This landlocked country, a little larger than France, is bordered by Tajikistan, Turkmenistan, and Uzbekistan on the north, Pakistan on the east and south, and Iran on the west. In the extreme east it has a very short boundary with China in the high Pamir Mountains. Much of the country is mountainous; the highest peaks in the Pamirs and Hindu Kush rise to over 6,600 m/21,600 ft. The lowest parts of the country are in the southwest along the Iranian border and in the north along the border with Turkmenistan and Uzbekistan.
Afghanistan has a harsh climate of the continental type and the severity of winter is accentuated by the altitude of much of the country. Summers are everywhere warm, except in the highest areas, and at lower levels temperatures sometimes rise very high indeed. Winter and spring are the seasons of most changeable weather and most of the annual precipitation occurs at this time. Afghanistan is the most easterly country to experience the influence of the Mediterranean Sea, which is the source of most of the depressions that bring the winter precipitation. The high mountains to the south shield Afghanistan from the summer rains brought to India and parts of Pakistan by the southwest monsoon. Almost no rain falls from June to October. The lower parts of the country have a semi-arid or desert climate. In the Sistan Basin region along the Iranian border hot, dry, dusty winds are among the most unpleasant features of the summer weather.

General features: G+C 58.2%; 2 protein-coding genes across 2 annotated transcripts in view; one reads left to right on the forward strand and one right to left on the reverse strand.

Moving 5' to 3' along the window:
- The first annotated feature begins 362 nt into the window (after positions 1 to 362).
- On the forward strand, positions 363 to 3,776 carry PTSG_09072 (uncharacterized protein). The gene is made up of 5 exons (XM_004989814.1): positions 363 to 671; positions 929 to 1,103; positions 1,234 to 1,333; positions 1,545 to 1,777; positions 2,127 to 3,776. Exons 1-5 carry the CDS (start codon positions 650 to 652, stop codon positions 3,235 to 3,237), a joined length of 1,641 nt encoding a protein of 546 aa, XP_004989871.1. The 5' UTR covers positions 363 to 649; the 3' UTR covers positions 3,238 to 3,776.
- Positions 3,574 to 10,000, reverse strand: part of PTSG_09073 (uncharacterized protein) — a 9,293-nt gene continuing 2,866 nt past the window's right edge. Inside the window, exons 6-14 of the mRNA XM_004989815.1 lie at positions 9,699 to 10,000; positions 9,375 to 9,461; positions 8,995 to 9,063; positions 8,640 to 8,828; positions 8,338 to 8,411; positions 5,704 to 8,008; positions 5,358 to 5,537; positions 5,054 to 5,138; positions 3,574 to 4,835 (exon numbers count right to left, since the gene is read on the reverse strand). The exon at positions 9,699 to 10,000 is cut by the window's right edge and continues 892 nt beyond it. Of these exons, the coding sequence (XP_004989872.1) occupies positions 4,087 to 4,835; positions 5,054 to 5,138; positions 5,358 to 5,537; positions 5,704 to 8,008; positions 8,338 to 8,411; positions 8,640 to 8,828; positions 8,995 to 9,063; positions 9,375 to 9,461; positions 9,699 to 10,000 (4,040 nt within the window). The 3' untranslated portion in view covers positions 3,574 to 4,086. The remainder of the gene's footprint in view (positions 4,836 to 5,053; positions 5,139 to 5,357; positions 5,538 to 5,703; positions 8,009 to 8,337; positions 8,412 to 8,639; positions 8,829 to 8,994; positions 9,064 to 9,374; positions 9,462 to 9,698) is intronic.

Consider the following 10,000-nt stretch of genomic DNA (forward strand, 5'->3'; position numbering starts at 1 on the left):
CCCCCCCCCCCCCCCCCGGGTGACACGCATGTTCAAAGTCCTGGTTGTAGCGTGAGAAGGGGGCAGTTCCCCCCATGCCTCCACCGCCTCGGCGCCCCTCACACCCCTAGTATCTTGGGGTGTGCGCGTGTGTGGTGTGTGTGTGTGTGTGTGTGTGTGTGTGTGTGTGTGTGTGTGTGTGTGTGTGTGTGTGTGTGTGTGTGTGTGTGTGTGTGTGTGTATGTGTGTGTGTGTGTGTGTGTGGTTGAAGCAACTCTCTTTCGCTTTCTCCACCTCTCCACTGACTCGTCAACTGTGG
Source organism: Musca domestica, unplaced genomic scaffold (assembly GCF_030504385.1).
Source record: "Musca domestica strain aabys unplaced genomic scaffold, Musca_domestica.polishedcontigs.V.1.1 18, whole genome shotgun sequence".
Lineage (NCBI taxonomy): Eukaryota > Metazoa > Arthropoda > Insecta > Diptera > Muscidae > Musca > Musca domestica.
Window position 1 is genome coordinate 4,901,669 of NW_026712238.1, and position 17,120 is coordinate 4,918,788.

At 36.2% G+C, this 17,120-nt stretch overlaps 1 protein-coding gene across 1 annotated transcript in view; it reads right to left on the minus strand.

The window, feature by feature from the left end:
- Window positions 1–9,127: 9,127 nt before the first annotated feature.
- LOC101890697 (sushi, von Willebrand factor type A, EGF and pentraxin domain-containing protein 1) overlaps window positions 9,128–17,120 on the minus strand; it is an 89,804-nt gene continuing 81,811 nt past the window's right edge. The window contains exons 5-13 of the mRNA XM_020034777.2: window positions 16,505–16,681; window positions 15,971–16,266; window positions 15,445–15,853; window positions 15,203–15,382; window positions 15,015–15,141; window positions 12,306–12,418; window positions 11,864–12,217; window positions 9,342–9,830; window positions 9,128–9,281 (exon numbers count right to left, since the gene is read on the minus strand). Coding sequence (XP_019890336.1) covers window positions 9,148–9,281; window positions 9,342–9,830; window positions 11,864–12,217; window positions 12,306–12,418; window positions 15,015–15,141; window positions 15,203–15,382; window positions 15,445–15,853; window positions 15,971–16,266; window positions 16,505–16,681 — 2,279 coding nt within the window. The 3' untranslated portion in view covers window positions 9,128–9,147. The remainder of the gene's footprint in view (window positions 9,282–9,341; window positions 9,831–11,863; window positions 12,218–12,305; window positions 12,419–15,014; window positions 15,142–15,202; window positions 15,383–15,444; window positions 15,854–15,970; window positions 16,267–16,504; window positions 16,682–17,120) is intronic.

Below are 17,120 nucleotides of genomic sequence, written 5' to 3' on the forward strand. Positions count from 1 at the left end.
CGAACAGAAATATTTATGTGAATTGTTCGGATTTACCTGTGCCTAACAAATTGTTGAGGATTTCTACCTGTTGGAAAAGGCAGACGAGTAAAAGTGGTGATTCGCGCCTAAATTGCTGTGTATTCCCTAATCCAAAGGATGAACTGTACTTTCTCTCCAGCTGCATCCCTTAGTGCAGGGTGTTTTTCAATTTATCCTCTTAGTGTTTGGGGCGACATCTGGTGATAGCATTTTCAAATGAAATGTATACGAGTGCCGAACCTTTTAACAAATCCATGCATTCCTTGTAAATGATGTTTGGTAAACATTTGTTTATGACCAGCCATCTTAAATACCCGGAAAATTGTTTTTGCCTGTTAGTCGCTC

The table for Kabul represents the climatic conditions over most of the country, particularly those in the mountainous centre and east. The table for Kandahar is representative of the lower and drier parts of the country. Here winters are milder but there may be spells of very cold weather for a few days at a time. Summers are sunny and generally hot, except in the higher mountains. Sunshine amounts range from six to seven hours a day in winter to as much as twelve to thirteen in summer. Because of the large range of temperature conditions found in Afghanistan, there is both a danger of heat exhaustion or even heatstroke in the lower regions in summer and of exposure, wind chill, and frostbite in the mountains in winter.
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